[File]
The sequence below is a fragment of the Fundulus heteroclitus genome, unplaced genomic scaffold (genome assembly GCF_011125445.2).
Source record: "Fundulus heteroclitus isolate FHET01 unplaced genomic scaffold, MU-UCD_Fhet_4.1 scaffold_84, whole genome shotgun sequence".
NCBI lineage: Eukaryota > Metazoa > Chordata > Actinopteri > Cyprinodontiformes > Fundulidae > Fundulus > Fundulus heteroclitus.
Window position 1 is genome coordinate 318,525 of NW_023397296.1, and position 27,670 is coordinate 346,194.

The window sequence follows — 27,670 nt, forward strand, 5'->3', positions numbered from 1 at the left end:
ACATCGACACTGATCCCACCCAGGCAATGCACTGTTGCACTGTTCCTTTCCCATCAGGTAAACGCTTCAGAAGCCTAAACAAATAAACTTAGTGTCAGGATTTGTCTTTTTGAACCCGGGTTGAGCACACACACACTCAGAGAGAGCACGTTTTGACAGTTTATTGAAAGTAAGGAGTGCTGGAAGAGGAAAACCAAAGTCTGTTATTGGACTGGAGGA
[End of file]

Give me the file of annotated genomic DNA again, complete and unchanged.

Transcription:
The sequence below is a fragment of the Fundulus heteroclitus genome, unplaced genomic scaffold (genome assembly GCF_011125445.2).
Source record: "Fundulus heteroclitus isolate FHET01 unplaced genomic scaffold, MU-UCD_Fhet_4.1 scaffold_84, whole genome shotgun sequence".
NCBI lineage: Eukaryota > Metazoa > Chordata > Actinopteri > Cyprinodontiformes > Fundulidae > Fundulus > Fundulus heteroclitus.
Window position 1 is genome coordinate 318,525 of NW_023397296.1, and position 27,670 is coordinate 346,194.

The window sequence follows — 27,670 nt, forward strand, 5'->3', positions numbered from 1 at the left end:
ACATCGACACTGATCCCACCCAGGCAATGCACTGTTGCACTGTTCCTTTCCCATCAGGTAAACGCTTCAGAAGCCTAAACAAATAAACTTAGTGTCAGGATTTGTCTTTTTGAACCCGGGTTGAGCACACACACACTCAGAGAGAGCACGTTTTGACAGTTTATTGAAAGTAAGGAGTGCTGGAAGAGGAAAACCAAAGTCTGTTATTGGACTGGAGGA